The advantages of spread betting far outweigh the disadvantages in our opinion. We'd never advise anyone to favor it over fixed odds betting though. It shouldn't be viewed as a replacement, but rather as an alternative to use in the appropriate circumstances. Just please make sure you know how to wager on the spread effectively. That's exactly what we help you with for the remainder of this article.

Tips & Advice for Soccer Spread Betting

We strongly believe that the spreads are a great option for any soccer bettor who is serious about making money. We believe they're a great option for recreational bettors too, as wagering this way can be very exciting. There's one vital piece of advice that you MUST follow though, regardless of whether you bet for fun or for profit.

Be fully aware of the risks involved, and be very cautious when starting out.

Spread betting is high risk. That's not up for debate. These risks are worth taking, in our opinion, because of the potential for high rewards. That doesn't mean you should just ignore the risks involved though. It's very easy to lose a lot of money very quickly when spread betting, especially when you're new to it. So PLEASE be careful, and be sure to keep your stakes small to start with.

In addition to this advice, we have a few other tips for you too.

  • Ensure you know the rules
  • Always compare with fixed odds markets
  • Bet on games involving teams you're familiar with
  • Compare potential losses with potential payouts
  • Be prepared to close your positions early

Take the extra time to make sure you fully understand the rules of any spread betting wager you place. While some rules will be straightforward and easy to follow, others won't be. Take the win index markets that we discussed earlier for example. Teams earn points based on different outcomes, and the number of points they earn for each outcome can vary from one bookmaker to another. If you're not familiar with the exact rules, you could easily make a wrong decision.

As we mentioned earlier, we don't consider spread betting to be a replacement for fixed odds betting. In an ideal situation, you will be using both forms of betting. Which ones you use will depend on the situation at hand. Sometimes it will be better to place a fixed odds wager, and other times it will be right to wager on a spread.

It takes time to learn which kind of wager to place and when, but with enough experience it should become instinctive.

This brings us to our third tip, which will apply to any form of soccer betting. Your goal when betting is, of course, to make informed predictions about what's likely to happen. Your predictions won't be very informed when betting on games between teams you know nothing about though, so it's much better to focus on teams that you do know. Your predictions WILL be informed, and therefore far more likely to accurate.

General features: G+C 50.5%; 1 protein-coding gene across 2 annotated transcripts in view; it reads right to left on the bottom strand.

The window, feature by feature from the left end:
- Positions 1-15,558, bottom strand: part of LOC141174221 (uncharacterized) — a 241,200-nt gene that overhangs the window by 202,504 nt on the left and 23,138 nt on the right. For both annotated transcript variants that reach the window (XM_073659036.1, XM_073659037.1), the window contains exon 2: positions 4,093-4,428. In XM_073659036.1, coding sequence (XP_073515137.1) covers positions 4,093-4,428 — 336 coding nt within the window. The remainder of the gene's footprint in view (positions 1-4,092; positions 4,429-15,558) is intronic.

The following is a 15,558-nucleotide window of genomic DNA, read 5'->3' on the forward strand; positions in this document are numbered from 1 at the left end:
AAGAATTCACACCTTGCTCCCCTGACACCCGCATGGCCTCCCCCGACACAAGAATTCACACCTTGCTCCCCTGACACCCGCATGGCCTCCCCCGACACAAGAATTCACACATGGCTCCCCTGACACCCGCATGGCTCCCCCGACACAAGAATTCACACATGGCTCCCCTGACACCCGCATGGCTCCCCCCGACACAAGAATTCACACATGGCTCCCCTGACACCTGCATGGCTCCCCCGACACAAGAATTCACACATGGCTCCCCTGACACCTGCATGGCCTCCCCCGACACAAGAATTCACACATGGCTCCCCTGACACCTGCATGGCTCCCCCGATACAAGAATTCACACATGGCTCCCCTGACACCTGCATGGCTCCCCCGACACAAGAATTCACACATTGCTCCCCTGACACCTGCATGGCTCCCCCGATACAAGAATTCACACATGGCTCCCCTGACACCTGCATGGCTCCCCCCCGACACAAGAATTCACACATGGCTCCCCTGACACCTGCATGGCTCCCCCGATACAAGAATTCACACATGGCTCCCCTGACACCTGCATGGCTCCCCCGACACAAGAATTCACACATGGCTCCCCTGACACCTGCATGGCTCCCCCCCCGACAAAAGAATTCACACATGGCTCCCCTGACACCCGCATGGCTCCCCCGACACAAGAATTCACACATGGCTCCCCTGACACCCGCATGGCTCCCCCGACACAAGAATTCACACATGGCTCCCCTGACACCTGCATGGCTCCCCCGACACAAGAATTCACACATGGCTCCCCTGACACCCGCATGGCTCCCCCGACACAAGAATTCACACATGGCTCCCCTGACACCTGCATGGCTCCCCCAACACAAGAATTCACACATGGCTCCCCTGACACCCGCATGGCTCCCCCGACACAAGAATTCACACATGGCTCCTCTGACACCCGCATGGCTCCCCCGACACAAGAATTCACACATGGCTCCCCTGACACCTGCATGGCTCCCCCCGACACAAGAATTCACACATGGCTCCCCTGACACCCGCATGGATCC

Comparing the potential losses with the potential payout is an essential step before placing any wager on the spreads. If you are able to identify the risk versus reward ratio of the spread, then you'll be able to effectively determine value in spread betting. We don't really see a point in risking a potential big loss for a small potential payout, whereas risking a small loss for a big potential payout has obvious appeal. The risk verses reward ratio wouldn't usually be as clear-cut, but it's still something that's worth looking into.

We've already discussed closing positions early, explaining that it's one of the big advantages of spread betting. Please take full advantage of this. Closing a position early is frequently the correct thing to do. By consistently closing your positions at the right times, you'll be able to see major improvements to your overall results. Plus, this is a great way to manage risk exposure.

With that, we have reached the end of our tips. Just because they're not overly complicated doesn't mean they aren't important and valuable. While these tips aren't set in place to guarantee you success, they will certainly improve your chances. Following our tips, in addition to our recommended strategies, will increase those chances even more.

Our Preferred Soccer Spread Betting Strategies

Once you've been spread betting on soccer for a while, you'll almost certainly start finding plenty of opportunities to make good wagers. As we mentioned earlier, though, it will take some time before you instinctively know when to bet on the spreads and when to use fixed odds. In the meantime, you might like to consider our preferred strategies for soccer spread betting.

Below we've described five specific wagers that we like to make, and when exactly we like to make them.